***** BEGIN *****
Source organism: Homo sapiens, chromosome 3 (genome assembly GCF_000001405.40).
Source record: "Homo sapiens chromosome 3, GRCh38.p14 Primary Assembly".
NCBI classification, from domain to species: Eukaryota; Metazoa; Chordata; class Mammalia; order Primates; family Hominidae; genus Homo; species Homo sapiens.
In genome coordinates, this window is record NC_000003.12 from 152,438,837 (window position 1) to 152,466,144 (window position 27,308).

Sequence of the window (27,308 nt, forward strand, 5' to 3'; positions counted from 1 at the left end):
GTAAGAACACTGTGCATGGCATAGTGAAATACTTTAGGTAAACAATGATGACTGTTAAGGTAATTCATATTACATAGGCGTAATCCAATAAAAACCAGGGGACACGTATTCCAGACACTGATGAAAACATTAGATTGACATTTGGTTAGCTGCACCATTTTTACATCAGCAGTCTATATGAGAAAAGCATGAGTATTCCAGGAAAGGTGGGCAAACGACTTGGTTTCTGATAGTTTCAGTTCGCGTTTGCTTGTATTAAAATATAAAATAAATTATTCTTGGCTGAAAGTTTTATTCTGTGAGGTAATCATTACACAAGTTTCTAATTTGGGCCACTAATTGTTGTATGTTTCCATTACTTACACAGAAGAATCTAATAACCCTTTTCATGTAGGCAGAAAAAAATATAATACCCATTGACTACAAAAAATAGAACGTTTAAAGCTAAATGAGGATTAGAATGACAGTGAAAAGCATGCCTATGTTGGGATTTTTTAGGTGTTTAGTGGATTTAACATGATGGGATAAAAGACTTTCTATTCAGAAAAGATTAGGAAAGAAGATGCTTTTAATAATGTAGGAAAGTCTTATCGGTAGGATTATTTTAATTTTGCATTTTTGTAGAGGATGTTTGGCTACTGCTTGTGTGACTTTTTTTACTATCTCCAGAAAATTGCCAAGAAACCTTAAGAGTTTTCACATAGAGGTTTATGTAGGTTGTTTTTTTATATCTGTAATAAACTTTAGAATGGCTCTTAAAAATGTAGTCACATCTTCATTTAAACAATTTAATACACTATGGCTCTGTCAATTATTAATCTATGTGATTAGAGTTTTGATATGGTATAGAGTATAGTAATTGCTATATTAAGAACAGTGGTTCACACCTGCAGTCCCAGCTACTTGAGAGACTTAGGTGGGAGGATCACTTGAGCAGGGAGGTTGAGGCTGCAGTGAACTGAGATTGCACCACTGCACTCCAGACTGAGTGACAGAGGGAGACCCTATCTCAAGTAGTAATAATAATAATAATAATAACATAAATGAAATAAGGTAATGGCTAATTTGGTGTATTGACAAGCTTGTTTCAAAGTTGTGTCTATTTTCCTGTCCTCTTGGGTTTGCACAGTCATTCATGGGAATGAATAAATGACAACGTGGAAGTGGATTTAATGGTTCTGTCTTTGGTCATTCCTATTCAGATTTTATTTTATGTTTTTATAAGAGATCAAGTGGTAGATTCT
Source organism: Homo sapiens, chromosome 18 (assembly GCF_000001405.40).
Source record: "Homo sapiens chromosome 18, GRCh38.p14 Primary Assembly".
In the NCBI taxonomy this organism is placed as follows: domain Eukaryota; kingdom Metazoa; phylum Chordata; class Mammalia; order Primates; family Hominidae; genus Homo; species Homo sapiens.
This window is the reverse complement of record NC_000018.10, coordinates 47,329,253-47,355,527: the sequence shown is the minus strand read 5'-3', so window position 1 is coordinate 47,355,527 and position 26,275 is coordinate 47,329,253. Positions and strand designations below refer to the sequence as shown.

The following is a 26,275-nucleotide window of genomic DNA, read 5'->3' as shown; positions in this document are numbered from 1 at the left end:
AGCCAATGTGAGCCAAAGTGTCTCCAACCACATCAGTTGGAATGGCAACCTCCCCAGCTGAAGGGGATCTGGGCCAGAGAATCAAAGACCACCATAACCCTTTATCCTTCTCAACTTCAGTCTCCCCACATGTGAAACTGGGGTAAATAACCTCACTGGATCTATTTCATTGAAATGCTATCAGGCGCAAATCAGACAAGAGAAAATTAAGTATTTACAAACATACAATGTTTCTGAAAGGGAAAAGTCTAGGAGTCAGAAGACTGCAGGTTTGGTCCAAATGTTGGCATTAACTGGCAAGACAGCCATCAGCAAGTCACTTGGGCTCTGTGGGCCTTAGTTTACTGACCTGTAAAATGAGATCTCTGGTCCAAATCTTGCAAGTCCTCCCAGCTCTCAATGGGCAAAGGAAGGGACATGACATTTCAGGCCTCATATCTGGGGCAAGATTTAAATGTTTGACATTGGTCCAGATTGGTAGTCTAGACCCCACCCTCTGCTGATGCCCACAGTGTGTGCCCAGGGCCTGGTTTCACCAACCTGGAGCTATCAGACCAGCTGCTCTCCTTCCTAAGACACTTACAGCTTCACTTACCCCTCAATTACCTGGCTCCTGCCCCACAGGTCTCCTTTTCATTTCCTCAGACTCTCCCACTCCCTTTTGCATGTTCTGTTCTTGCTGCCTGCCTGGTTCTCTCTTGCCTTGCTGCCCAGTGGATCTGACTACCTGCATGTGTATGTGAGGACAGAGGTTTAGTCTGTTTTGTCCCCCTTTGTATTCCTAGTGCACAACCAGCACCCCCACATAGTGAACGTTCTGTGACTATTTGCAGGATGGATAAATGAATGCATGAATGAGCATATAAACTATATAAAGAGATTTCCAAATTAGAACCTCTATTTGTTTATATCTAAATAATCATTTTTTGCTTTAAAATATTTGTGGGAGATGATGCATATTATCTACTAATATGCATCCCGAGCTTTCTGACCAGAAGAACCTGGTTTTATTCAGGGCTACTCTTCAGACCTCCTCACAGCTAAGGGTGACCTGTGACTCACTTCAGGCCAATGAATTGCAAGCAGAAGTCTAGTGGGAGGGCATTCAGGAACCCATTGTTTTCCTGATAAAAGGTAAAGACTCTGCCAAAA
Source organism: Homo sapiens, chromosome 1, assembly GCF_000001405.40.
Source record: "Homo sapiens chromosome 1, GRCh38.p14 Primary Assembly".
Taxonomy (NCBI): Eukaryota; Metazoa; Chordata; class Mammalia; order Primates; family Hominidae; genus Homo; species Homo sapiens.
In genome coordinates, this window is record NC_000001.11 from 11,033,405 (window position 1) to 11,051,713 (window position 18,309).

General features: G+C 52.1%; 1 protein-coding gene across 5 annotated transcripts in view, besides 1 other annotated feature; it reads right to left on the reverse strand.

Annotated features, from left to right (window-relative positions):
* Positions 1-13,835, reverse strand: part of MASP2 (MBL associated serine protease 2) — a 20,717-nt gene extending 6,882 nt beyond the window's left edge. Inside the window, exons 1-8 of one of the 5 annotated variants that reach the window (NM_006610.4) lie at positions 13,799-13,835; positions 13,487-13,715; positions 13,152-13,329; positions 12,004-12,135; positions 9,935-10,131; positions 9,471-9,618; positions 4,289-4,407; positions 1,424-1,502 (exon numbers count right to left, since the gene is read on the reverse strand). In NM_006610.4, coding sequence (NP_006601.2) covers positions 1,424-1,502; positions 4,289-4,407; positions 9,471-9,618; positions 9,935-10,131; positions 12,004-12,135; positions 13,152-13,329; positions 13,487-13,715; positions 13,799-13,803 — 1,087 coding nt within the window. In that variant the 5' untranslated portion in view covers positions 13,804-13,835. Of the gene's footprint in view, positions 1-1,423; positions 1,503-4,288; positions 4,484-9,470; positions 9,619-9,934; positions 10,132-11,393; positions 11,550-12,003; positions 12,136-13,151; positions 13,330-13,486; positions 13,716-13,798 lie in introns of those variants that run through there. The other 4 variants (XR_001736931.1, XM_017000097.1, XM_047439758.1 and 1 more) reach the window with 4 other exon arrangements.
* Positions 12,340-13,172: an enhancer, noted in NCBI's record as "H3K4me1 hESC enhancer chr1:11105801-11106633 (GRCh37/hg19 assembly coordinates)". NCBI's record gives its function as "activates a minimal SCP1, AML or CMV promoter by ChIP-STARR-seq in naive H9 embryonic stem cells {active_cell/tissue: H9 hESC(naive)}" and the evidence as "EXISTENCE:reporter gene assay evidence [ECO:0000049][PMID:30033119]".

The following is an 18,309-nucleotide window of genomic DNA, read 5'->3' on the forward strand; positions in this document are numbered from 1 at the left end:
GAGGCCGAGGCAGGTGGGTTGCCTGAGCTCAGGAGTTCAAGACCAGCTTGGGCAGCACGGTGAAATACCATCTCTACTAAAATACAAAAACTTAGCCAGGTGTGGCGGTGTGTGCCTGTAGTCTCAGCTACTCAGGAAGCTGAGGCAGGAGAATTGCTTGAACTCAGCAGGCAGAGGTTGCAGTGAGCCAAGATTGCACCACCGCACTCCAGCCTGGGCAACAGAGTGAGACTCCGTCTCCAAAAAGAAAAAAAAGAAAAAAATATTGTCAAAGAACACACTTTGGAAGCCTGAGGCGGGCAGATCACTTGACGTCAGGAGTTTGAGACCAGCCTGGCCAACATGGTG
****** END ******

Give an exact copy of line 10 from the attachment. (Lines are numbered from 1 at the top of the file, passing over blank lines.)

This window is the reverse complement of record NC_000018.10, coordinates 47,329,253-47,355,527: the sequence shown is the minus strand read 5'-3', so window position 1 is coordinate 47,355,527 and position 26,275 is coordinate 47,329,253. Positions and strand designations below refer to the sequence as shown.